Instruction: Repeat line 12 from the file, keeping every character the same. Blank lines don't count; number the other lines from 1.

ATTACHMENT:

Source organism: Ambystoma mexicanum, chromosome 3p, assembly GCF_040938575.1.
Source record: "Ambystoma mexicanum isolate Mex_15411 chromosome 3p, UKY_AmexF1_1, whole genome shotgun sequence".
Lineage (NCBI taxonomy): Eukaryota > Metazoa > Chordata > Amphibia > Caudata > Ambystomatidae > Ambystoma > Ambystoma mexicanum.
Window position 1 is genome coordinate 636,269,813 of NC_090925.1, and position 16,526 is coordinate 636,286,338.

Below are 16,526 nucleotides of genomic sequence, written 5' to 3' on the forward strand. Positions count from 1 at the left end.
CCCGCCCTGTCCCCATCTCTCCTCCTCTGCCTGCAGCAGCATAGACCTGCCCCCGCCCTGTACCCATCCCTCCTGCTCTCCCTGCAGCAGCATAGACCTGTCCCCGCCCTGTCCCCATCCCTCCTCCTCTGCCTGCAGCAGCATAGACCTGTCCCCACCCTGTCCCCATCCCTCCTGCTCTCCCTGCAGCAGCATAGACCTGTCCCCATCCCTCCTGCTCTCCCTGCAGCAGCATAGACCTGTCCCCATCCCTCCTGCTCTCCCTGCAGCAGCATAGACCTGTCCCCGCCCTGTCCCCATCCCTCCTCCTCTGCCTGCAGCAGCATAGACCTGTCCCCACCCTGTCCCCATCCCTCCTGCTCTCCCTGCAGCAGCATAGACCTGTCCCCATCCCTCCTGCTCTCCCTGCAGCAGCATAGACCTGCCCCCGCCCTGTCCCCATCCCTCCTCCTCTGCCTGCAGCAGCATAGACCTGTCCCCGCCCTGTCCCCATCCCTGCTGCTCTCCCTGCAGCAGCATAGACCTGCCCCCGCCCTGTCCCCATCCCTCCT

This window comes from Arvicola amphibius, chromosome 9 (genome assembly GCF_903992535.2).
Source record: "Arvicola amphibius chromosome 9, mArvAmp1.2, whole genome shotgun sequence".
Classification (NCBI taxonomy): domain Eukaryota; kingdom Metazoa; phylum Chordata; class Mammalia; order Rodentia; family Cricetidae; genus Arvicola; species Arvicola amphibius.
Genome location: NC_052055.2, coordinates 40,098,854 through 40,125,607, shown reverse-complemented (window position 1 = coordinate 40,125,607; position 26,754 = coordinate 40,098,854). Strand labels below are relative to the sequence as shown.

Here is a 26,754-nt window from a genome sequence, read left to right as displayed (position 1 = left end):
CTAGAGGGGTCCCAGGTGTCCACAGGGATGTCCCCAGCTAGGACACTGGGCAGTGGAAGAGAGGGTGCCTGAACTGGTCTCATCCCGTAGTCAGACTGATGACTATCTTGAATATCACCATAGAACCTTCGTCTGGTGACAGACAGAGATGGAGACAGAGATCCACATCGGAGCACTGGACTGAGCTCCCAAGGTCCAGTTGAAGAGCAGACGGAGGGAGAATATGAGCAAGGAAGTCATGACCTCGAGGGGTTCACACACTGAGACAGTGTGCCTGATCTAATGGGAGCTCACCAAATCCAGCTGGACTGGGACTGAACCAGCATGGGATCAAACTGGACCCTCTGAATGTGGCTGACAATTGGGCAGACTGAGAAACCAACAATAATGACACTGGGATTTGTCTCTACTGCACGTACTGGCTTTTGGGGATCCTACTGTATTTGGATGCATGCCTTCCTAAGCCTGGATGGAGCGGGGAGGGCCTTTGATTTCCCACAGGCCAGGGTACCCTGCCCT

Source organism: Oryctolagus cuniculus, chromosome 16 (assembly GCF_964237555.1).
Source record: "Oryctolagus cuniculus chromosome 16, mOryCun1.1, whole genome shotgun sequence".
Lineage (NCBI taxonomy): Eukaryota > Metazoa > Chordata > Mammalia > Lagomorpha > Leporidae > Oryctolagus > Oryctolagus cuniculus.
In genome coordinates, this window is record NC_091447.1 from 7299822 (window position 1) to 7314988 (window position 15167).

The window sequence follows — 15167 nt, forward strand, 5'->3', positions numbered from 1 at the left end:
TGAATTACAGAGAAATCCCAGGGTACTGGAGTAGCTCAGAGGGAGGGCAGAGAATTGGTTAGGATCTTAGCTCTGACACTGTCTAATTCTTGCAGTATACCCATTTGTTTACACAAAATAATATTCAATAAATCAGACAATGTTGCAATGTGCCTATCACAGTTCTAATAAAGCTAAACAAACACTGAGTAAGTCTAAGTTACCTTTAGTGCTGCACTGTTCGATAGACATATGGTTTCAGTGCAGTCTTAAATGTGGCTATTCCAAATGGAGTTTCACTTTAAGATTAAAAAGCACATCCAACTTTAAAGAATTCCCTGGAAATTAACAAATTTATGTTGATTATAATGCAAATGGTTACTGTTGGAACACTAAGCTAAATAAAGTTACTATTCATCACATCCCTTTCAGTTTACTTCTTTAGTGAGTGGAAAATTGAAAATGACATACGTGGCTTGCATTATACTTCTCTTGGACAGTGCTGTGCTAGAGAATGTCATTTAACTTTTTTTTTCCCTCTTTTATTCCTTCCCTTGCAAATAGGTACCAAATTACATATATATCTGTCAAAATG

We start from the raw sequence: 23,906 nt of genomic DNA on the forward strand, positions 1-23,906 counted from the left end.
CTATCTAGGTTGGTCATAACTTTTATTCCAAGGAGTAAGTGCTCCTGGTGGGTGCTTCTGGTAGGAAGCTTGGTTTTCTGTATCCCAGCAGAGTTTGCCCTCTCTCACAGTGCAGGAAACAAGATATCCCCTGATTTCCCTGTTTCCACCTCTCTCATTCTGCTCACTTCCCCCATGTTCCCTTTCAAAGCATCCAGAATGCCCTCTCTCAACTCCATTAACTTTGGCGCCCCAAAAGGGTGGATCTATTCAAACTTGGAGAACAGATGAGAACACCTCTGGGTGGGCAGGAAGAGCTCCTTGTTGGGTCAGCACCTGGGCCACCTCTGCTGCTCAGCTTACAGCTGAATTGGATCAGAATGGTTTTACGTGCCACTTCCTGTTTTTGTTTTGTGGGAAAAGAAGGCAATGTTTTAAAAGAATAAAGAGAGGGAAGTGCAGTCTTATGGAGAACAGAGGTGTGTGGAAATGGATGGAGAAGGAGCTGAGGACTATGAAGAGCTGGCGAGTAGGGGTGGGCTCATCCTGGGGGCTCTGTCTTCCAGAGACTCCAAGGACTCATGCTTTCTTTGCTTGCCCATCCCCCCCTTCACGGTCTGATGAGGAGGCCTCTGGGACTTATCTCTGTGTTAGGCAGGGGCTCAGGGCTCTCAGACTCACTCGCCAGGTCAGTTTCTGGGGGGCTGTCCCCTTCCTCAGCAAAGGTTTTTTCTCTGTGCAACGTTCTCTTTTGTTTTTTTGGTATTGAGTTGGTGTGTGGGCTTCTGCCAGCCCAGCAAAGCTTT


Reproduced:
CTAGAGGGGTCCCAGGTGTCCACAGGGATGTCCCCAGCTAGGACACTGGGCAGTGGAAGAGAGGGTGCCTGAACTGGTCTCATCCCGTAGTCAGACTGATGACTATCTTGAATATCACCATAGAACCTTCGTCTGGTGACAGACAGAGATGGAGACAGAGATCCACATCGGAGCACTGGACTGAGCTCCCAAGGTCCAGTTGAAGAGCAGACGGAGGGAGAATATGAGCAAGGAAGTCATGACCTCGAGGGGTTCACACACTGAGACAGTGTGCCTGATCTAATGGGAGCTCACCAAATCCAGCTGGACTGGGACTGAACCAGCATGGGATCAAACTGGACCCTCTGAATGTGGCTGACAATTGGGCAGACTGAGAAACCAACAATAATGACACTGGGATTTGTCTCTACTGCACGTACTGGCTTTTGGGGATCCTACTGTATTTGGATGCATGCCTTCCTAAGCCTGGATGGAGCGGGGAGGGCCTTTGATTTCCCACAGGCCAGGGTACCCTGCCCT